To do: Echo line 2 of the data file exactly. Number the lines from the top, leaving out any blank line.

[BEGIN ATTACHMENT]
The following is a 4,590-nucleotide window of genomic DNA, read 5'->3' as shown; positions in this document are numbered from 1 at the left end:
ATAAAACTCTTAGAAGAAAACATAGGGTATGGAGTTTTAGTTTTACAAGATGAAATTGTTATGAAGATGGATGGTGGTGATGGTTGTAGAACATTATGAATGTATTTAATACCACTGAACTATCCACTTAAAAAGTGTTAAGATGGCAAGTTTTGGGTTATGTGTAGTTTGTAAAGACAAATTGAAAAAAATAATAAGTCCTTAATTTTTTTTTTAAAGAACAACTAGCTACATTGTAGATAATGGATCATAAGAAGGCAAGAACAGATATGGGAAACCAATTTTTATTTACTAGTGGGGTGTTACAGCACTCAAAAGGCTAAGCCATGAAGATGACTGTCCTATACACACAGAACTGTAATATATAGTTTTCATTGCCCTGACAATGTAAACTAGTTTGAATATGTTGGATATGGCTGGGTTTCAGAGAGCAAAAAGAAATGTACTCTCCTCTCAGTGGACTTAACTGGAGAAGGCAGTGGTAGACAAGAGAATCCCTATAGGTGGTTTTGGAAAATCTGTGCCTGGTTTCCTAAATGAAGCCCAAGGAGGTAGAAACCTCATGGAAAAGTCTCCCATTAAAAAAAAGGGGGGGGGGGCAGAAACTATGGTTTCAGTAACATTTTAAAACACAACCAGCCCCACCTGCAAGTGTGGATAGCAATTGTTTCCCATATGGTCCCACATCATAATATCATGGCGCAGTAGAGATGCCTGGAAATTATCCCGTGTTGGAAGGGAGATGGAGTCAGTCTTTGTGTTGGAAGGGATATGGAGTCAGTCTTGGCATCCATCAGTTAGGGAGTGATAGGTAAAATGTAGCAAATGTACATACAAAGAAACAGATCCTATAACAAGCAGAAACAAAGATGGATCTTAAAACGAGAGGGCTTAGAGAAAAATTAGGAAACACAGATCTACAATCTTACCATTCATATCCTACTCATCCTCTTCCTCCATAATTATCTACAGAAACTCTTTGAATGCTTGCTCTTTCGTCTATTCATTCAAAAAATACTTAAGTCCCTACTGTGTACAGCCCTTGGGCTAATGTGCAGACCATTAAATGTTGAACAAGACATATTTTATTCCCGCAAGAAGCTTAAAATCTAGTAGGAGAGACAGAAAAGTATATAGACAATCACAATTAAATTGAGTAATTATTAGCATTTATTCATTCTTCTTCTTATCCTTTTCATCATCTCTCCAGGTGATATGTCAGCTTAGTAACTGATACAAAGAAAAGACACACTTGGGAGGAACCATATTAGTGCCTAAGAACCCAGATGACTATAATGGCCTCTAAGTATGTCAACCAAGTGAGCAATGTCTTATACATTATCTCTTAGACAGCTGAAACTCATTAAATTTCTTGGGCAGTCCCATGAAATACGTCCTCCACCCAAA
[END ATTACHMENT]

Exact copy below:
ATAAAACTCTTAGAAGAAAACATAGGGTATGGAGTTTTAGTTTTACAAGATGAAATTGTTATGAAGATGGATGGTGGTGATGGTTGTAGAACATTATGAATGTATTTAATACCACTGAACTATCCACTTAAAAAGTGTTAAGATGGCAAGTTTTGGGTTATGTGTAGTTTGTAAAGACAAATTGAAAAAAATAATAAGTCCTTAATTTTTTTTTTAAAGAACAACTAGCTACATTGTAGATAATGGATCATAAGAAGGCAAGAACAGATATGGGAAACCAATTTTTATTTACTAGTGGGGTGTTACAGCACTCAAAAGGCTAAGCCATGAAGATGACTGTCCTATACACACAGAACTGTAATATATAGTTTTCATTGCCCTGACAATGTAAACTAGTTTGAATATGTTGGATATGGCTGGGTTTCAGAGAGCAAAAAGAAATGTACTCTCCTCTCAGTGGACTTAACTGGAGAAGGCAGTGGTAGACAAGAGAATCCCTATAGGTGGTTTTGGAAAATCTGTGCCTGGTTTCCTAAATGAAGCCCAAGGAGGTAGAAACCTCATGGAAAAGTCTCCCATTAAAAAAAAGGGGGGGGGGGCAGAAACTATGGTTTCAGTAACATTTTAAAACACAACCAGCCCCACCTGCAAGTGTGGATAGCAATTGTTTCCCATATGGTCCCACATCATAATATCATGGCGCAGTAGAGATGCCTGGAAATTATCCCGTGTTGGAAGGGAGATGGAGTCAGTCTTTGTGTTGGAAGGGATATGGAGTCAGTCTTGGCATCCATCAGTTAGGGAGTGATAGGTAAAATGTAGCAAATGTACATACAAAGAAACAGATCCTATAACAAGCAGAAACAAAGATGGATCTTAAAACGAGAGGGCTTAGAGAAAAATTAGGAAACACAGATCTACAATCTTACCATTCATATCCTACTCATCCTCTTCCTCCATAATTATCTACAGAAACTCTTTGAATGCTTGCTCTTTCGTCTATTCATTCAAAAAATACTTAAGTCCCTACTGTGTACAGCCCTTGGGCTAATGTGCAGACCATTAAATGTTGAACAAGACATATTTTATTCCCGCAAGAAGCTTAAAATCTAGTAGGAGAGACAGAAAAGTATATAGACAATCACAATTAAATTGAGTAATTATTAGCATTTATTCATTCTTCTTCTTATCCTTTTCATCATCTCTCCAGGTGATATGTCAGCTTAGTAACTGATACAAAGAAAAGACACACTTGGGAGGAACCATATTAGTGCCTAAGAACCCAGATGACTATAATGGCCTCTAAGTATGTCAACCAAGTGAGCAATGTCTTATACATTATCTCTTAGACAGCTGAAACTCATTAAATTTCTTGGGCAGTCCCATGAAATACGTCCTCCACCCAAA